In our Peritonealdialysis (PD) unit at Helsinki University Hospital we each year train 45–50 new patients to do PD at home. The average training time is five days. The allocated time is however often too short, because patients need time to adjust to new information, master new skills and make lifestyle changes. The response varies from patient to patient. Using a mixed media approach often works the best.
To improve teaching tools we designed the contents for tablet e.g. photos, videos and text about PD and nutrition. This included step by step instructions of CAPD and APD, how to load the machine, start the treatment etc. The material was produced by ourselves working close together with dietician and company.
Patients (N 13) used the tablet during the training week, or already before it, and became familiar with the content. After the training they brought the tablet with them at home, so they could reacquaint themselves with the topics. One patient used the tablet to get his wife understand the treatment.
We designed tablets for nurses in different wards as well. For example in postoperative care the tablet was useful for nurses who were not familiar with PD.
Ten patients gave feedback after using a tablet at home. They were positively influenced to take better care of themselves after watching teaching material on a tablet. Patients reported that the tablet was easy to use, even to those who had no experience of computers. The content of the tablet was illustrative, useful and added to the patients’ sense of security. All the patients readily recommended the use of tablet to other patients.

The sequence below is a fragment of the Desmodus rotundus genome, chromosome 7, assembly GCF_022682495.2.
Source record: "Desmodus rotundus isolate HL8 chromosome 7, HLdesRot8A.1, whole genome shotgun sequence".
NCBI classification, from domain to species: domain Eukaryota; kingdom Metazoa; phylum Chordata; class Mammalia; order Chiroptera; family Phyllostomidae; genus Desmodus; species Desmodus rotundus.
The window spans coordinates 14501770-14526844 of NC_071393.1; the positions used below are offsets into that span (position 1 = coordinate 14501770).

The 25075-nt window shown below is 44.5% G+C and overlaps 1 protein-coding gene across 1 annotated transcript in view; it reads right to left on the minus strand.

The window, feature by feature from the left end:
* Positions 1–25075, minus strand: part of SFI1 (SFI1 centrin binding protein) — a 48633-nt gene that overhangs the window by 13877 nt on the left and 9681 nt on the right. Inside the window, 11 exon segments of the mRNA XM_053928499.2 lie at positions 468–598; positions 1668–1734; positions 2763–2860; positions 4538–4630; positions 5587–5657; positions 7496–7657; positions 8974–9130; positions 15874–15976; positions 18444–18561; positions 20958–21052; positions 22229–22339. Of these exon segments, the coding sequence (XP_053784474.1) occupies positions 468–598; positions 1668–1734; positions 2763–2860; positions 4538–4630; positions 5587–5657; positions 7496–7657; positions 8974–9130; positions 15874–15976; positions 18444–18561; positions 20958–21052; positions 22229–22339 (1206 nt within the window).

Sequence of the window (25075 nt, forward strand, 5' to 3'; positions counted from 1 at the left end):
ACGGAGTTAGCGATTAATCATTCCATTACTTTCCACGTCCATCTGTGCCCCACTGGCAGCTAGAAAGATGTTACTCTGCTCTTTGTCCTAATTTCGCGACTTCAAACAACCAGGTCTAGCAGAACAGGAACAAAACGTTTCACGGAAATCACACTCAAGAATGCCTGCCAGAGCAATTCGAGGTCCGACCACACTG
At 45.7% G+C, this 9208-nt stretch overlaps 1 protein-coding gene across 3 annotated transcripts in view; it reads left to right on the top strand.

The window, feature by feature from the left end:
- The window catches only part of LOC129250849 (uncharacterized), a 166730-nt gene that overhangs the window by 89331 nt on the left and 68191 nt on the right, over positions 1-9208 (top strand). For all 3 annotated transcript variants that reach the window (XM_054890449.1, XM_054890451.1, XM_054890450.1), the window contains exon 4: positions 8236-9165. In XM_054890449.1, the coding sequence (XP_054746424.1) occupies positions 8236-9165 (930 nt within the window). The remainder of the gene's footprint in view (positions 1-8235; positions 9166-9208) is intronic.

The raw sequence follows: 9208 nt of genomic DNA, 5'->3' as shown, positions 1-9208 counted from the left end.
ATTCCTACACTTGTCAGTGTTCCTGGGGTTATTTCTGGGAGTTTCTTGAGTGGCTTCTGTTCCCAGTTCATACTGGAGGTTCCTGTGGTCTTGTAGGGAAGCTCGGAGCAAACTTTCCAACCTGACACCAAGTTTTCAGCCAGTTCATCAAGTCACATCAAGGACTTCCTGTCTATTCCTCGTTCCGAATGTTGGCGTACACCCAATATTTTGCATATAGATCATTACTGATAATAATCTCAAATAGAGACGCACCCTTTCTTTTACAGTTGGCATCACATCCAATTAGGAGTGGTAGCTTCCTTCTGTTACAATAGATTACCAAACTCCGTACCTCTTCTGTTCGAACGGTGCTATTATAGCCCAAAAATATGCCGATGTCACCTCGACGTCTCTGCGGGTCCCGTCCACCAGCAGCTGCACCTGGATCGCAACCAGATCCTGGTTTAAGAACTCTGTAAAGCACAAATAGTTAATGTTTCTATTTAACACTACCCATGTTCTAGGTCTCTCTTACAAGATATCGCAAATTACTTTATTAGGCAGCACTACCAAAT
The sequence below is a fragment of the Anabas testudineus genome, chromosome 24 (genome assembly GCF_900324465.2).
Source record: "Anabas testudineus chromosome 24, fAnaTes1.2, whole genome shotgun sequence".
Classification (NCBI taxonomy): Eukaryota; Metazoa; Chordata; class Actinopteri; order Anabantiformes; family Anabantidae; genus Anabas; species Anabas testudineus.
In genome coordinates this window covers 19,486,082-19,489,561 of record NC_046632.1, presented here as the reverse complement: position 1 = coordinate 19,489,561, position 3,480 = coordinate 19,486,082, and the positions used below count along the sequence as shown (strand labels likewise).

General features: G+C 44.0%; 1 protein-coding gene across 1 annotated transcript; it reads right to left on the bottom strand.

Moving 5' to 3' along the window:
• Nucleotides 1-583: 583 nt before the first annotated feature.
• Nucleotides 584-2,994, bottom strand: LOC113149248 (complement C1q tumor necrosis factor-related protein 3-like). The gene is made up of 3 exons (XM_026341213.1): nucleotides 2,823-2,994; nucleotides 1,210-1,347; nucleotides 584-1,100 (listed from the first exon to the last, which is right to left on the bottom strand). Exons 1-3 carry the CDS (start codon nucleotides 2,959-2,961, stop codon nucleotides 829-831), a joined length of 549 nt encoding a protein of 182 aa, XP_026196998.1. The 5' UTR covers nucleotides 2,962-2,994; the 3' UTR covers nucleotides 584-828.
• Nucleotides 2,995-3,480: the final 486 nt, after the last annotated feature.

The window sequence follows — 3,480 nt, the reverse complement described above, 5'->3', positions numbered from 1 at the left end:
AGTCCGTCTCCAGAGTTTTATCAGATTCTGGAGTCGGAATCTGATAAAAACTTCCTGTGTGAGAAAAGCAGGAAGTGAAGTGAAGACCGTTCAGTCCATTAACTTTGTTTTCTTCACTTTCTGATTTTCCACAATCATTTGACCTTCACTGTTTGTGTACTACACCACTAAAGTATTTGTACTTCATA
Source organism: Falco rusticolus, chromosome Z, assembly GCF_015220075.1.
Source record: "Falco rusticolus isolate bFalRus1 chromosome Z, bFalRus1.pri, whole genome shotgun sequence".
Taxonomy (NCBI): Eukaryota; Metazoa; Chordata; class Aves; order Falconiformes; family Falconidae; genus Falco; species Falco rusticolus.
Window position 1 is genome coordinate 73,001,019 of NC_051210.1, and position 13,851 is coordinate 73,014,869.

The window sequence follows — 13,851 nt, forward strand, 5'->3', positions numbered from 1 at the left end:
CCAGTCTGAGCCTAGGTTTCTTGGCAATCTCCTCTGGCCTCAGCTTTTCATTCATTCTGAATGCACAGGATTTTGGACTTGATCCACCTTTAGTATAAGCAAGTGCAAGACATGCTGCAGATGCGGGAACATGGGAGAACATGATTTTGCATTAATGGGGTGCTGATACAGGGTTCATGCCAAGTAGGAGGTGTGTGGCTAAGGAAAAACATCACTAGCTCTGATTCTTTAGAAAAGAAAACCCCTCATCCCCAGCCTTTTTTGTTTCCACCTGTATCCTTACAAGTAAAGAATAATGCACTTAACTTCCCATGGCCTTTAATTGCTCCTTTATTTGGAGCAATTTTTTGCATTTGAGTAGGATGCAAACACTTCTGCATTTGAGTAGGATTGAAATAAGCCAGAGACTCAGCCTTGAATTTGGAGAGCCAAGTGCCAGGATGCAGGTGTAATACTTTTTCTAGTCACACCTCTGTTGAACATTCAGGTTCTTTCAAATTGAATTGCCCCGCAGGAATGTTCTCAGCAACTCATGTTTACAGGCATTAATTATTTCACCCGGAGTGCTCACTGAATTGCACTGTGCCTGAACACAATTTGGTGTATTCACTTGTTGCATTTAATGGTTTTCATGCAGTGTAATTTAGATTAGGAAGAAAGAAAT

In postoperative care we may avoid a temporary hemodialysis period by using tablet as an introduction tool to PD-treatment.
The tablet was very useful
Nurses (N 11) felt that the tablet was very useful and helped them when taking care of patients. Information on the tablet was beneficial and it was easy to use. It replaced the “short guide book”. All nurses (N 12) recommended this kind of patient education for others to use.
Today’s situation and developing plans for future
We have five tablets for patients and one for other clinics, and they are continually in use. Most of our patients want to take the tablet with them at home and continue the process of adapting to PD treatment. We nowadays have about 100 patients receiving PD treatment and it is very common that they have to stay in different hospitals or wards where nurses are not used to do PD treatment, so there is certainly a need for more tablets.
We have a “Virtual Hospital” at Helsinki University Hospital called Terveyskylä.fi. In this virtual hospital we are developing digital healthcare services concerning kidney diseases to citizens, patients and professionals. We fulfill that development together with patients and other university hospitals in Finland and we hope that these services will result in many new tools also for patient education and the challenge of managing well at home.
Skribent: Pirgit Silvast-Äikäs, RN, Deputy Ward Manager
Dialysis Training Center, Helsinki University Hospital